Ashland, Ore. — Firefighters from three other countries, seven states, and 20 organizations are in Ashland Wednesday. They headed up into the forest Wednesday morning to learn new firefighting skills.
This is the first controlled burn this year for Ashland Fire and Rescue. Though the humidity level was working against them in igniting more prescribed fires, they said it’s good to just have practice.
People from all over the world come to Ashland. Some for the Oregon Shakespeare Festival, others for the skiing. Wednesday, the visitors were there to learn how Ashland Fire and Rescue conducts controlled burns. Something that’s crucial to preserving the Ashland Watershed.
“We want to consume some of the surface fuels, some of the brush and vegetation, but we’re trying to maintain the over story of the forest,” said Amanda Stamper, fire manager for The Oregon Chapter of Nature Conservancy.
Learning how to maintain the forest is what attracted the latest group of working tourists.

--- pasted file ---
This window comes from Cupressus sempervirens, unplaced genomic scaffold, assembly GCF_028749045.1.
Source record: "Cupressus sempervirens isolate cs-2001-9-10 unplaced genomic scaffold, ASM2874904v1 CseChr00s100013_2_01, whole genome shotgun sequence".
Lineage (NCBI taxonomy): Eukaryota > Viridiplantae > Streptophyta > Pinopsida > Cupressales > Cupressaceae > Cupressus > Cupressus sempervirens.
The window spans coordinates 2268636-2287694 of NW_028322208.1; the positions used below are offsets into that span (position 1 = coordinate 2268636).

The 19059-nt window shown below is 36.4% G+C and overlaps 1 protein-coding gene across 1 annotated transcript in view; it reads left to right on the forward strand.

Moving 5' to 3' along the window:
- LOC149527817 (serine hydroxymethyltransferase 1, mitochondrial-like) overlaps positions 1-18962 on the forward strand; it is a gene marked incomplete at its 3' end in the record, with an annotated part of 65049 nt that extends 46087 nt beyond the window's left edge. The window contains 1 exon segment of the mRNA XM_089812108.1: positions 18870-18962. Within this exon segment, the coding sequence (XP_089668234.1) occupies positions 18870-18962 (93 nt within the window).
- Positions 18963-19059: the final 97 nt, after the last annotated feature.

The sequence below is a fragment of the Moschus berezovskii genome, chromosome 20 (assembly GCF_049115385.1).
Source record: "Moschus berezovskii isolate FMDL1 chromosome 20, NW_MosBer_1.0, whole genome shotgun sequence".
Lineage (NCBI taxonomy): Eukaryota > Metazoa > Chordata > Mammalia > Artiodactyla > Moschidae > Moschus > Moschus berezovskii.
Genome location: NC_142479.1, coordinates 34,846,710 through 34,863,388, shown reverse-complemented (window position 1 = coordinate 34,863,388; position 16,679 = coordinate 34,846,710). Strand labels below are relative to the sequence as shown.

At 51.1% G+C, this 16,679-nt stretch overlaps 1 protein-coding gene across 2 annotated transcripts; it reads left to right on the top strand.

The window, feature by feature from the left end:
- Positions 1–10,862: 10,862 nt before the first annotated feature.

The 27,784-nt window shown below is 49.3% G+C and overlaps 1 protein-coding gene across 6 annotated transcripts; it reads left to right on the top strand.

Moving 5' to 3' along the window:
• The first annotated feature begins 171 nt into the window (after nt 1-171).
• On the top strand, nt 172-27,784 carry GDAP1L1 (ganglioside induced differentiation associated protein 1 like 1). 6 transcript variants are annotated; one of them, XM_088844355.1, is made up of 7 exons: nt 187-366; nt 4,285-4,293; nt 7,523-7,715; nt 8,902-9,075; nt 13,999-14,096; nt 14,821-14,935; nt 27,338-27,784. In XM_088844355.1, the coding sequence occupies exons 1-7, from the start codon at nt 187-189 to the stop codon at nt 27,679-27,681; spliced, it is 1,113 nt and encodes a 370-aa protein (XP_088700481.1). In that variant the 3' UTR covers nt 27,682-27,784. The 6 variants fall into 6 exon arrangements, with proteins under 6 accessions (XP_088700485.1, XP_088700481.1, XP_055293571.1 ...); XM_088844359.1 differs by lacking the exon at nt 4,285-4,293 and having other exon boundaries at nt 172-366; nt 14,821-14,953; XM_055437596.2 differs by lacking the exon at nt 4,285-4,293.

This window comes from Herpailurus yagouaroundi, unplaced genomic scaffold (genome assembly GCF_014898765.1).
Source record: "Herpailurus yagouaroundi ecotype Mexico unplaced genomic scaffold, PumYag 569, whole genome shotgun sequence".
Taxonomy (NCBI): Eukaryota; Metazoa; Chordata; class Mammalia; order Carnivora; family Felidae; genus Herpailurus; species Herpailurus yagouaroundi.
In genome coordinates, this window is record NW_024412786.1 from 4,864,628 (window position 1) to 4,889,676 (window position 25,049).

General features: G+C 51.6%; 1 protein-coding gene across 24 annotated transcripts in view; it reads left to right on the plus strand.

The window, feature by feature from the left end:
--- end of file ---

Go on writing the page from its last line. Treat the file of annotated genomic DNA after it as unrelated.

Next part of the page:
Firefighters from around the world showed up to learn skills they can take back home.
“They’re also here to learn about prescribed burning and controlled fire because they don’t necessarily have a lot of that in their own country,” she said.
What is happening in Ashland, will eventually have a lasting impact on countries like Mexico and Ireland.
“We’ll often have participants who apply from other countries,” she said.
While the visiting firefighters are picking up useful tools, local firefighters are also learning a thing or two.
“We welcome them, because they often bring perspectives and skills that we don’t have in the United States. Part of the exchange, you’re both a teacher and a student at the same time,” she said.
Making it an equal exchange. Wednesday’s training had a total of 42 participants. Five of whom, were international firefighters.
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